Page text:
In a data set I have, all of the results of the residual vs. predicted values appear as parallel lines as pictured below. I interpret this according to my training as a violation of homoscedasticity which makes running a multiple regression untenable.
Here is some context about the data sets, type of analysis used, the design of the study, etc.
The type of analysis I conducted was multiple regression. In SPSS - Analyze > Regression > Linear.
The independent (predictor) and dependent (outcome) variables are all ordinal data (though I'm treating them as "scale" in the analysis). Both the independent and dependent variables represent satisfaction scores on a 7-point scale. These satisfaction scores were collected from the same participants at the same point in time (one survey). There are 4 independent variables that represent participants' satisfaction with several more granular dimensions or aspects of a service (e.g., easy to use, effective in meeting needs, etc.) The dependent variable is satisfaction overall with the service.
More about the other results from testing the multiple regression assumptions: (1) The data set passed the "independence of observations" test as measured by a Durbin-Watson statistics which was approximately 2; (2) the independent and dependent variables are approximately linearly related which was based on an inspection of the partial plots produced by the regression analysis.
There are around 20 highly influential data points out of approximately 450 participants as measured by studentized deleted residuals of over +/- 3.
I've tried transforming the data using a log transformation and this did not at all help the apparent heteroscedasticity problem. Plotting the log transformed residuals vs. predicted values yielded the same general pattern in the chart.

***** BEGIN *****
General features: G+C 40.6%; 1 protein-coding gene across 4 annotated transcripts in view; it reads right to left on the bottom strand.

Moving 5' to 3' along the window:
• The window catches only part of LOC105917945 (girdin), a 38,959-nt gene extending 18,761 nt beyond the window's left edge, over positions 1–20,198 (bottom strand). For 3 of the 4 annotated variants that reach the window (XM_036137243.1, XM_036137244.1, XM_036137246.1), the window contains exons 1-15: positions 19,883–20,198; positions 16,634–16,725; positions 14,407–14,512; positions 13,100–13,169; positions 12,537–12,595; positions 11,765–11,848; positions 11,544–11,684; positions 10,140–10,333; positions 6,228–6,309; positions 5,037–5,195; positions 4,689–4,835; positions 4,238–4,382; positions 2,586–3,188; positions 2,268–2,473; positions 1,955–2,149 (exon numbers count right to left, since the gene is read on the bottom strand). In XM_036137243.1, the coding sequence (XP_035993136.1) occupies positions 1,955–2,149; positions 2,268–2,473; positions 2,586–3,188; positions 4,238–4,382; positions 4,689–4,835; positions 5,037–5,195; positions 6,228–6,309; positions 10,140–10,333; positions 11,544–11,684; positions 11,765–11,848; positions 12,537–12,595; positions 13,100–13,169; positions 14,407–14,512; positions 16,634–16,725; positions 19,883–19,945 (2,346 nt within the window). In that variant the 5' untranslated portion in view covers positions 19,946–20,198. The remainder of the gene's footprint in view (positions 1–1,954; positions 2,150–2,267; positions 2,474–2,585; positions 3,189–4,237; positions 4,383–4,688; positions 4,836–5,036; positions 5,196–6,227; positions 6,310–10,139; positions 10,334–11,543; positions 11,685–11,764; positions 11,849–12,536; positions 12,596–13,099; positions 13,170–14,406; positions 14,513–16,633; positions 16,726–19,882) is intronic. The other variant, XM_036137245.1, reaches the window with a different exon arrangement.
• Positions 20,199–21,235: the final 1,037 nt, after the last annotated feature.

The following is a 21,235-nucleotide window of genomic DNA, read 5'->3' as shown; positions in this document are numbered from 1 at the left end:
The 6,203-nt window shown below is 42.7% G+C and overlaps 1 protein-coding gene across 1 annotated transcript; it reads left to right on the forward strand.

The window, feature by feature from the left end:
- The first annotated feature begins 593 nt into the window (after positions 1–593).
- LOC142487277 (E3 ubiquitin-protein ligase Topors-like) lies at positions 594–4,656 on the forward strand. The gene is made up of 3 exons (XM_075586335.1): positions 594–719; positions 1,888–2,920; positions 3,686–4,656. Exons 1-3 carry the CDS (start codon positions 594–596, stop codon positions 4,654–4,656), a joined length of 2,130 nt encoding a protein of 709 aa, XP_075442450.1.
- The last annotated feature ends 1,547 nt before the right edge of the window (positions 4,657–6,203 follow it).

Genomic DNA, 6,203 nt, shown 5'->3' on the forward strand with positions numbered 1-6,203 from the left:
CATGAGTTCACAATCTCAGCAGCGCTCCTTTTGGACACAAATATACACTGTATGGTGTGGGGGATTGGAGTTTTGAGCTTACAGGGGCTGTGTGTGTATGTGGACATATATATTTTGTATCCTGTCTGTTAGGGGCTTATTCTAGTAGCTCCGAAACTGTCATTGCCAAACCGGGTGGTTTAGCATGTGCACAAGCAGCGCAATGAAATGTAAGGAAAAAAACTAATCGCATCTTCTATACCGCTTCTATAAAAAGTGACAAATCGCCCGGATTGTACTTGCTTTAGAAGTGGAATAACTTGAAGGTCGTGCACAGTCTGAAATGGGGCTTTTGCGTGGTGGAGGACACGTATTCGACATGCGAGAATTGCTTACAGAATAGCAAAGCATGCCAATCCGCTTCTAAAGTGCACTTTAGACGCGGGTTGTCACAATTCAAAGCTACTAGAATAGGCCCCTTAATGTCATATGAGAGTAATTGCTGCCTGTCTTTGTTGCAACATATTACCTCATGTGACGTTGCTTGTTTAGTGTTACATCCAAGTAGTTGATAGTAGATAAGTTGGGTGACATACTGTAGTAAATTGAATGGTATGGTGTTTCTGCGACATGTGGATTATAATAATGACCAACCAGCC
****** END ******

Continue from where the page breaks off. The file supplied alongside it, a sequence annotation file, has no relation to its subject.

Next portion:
The other technique I tried was outlined in this paper http://afhayes.com/public/BRM2007.pdf which described providing a regression model with heteroscedasticity-corrected error residuals. The beta coefficients for each predictor variable were essentially the same as the non-heteroscedasticity corrected model, as well as the overall R^2 value for the model.
Some of the predictor variables are highly correlated with one another, but around .6 - .8 - so there may be a slight multicollinearity problem - however, the tolerance and VIF values are fine. More intuitively, a lot of the participants provided similar satisfaction ratings for all of the predictor variables and the dependent variable. Quite a few on the 7-point scale answered things like " 7 7 7" for the predictors and "7" for the outcome or "1 1 1" and "1". However, this was not always the case.
Looking for some guidance around potential reasons for this, alternative ways to analyze the model, etc. Thanks in advance.